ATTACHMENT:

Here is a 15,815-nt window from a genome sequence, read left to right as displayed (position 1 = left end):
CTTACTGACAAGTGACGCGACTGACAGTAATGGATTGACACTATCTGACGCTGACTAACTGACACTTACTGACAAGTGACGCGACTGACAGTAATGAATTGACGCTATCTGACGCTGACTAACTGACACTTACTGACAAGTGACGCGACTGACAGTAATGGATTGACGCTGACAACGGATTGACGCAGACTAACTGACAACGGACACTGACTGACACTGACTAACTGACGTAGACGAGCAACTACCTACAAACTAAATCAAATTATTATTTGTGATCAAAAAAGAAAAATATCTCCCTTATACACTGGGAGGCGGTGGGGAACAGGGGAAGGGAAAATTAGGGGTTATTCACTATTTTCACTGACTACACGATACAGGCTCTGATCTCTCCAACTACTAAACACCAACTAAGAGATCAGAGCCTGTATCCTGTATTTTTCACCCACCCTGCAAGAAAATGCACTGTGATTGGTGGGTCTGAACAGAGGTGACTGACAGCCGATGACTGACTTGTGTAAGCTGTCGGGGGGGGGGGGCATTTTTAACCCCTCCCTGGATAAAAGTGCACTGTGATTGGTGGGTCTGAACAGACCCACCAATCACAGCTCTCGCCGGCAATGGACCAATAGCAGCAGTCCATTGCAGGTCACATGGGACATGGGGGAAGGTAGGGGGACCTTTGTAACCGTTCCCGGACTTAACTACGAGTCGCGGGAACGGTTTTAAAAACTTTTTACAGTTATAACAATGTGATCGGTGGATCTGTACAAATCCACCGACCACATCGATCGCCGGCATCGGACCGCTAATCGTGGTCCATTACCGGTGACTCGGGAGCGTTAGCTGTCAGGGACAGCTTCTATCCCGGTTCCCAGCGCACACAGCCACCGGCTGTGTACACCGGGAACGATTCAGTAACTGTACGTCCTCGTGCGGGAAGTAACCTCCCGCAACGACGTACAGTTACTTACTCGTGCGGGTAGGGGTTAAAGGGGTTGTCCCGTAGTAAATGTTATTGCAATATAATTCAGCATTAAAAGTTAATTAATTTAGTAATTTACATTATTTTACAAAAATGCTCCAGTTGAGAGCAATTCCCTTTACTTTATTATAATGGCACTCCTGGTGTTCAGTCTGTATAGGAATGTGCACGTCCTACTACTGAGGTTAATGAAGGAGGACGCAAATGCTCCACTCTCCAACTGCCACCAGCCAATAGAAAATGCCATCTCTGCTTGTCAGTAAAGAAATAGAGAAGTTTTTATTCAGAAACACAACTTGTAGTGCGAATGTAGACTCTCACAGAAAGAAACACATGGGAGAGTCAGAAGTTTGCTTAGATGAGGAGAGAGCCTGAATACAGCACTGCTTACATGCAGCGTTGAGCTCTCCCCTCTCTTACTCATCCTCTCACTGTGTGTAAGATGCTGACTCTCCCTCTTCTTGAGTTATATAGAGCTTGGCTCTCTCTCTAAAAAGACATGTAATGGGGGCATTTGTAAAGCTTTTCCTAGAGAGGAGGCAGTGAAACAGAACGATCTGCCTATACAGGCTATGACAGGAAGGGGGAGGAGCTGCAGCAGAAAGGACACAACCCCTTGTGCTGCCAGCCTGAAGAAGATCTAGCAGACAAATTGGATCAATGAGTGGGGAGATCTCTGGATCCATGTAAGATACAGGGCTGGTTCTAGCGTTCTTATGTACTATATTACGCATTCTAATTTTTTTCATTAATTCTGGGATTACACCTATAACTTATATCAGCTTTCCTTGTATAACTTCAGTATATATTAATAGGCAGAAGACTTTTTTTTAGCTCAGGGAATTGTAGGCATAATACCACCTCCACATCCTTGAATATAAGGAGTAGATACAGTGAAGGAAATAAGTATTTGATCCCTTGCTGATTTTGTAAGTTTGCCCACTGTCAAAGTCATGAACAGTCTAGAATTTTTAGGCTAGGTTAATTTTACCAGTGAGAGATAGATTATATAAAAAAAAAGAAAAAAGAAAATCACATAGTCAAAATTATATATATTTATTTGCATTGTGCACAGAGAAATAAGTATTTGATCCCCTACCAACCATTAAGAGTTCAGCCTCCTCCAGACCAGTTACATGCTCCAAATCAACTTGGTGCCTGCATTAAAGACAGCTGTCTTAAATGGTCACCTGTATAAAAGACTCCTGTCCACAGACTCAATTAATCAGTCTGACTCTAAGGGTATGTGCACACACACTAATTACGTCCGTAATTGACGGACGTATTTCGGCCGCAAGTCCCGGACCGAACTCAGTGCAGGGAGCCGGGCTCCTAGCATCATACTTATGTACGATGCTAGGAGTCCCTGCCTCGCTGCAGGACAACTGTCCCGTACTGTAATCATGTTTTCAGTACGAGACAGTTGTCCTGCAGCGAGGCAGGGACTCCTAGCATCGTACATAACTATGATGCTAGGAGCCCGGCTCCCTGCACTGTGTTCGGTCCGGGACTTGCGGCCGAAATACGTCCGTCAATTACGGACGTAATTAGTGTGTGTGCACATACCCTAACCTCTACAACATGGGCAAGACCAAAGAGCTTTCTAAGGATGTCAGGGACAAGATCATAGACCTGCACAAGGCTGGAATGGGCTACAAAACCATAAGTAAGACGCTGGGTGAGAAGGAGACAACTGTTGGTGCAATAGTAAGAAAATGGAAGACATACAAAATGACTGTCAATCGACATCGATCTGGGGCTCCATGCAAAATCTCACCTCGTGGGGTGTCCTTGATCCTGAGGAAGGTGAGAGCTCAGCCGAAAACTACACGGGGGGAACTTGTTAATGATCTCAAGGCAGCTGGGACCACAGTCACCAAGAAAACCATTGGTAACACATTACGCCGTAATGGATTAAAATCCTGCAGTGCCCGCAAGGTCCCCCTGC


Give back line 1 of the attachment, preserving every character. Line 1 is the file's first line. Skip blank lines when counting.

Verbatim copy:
Here is a 15,815-nt window from a genome sequence, read left to right as displayed (position 1 = left end):